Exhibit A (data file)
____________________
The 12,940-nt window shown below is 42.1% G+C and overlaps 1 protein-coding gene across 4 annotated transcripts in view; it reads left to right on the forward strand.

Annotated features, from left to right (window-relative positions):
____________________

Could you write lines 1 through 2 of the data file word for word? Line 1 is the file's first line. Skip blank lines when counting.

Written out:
The 12,940-nt window shown below is 42.1% G+C and overlaps 1 protein-coding gene across 4 annotated transcripts in view; it reads left to right on the forward strand.

Annotated features, from left to right (window-relative positions):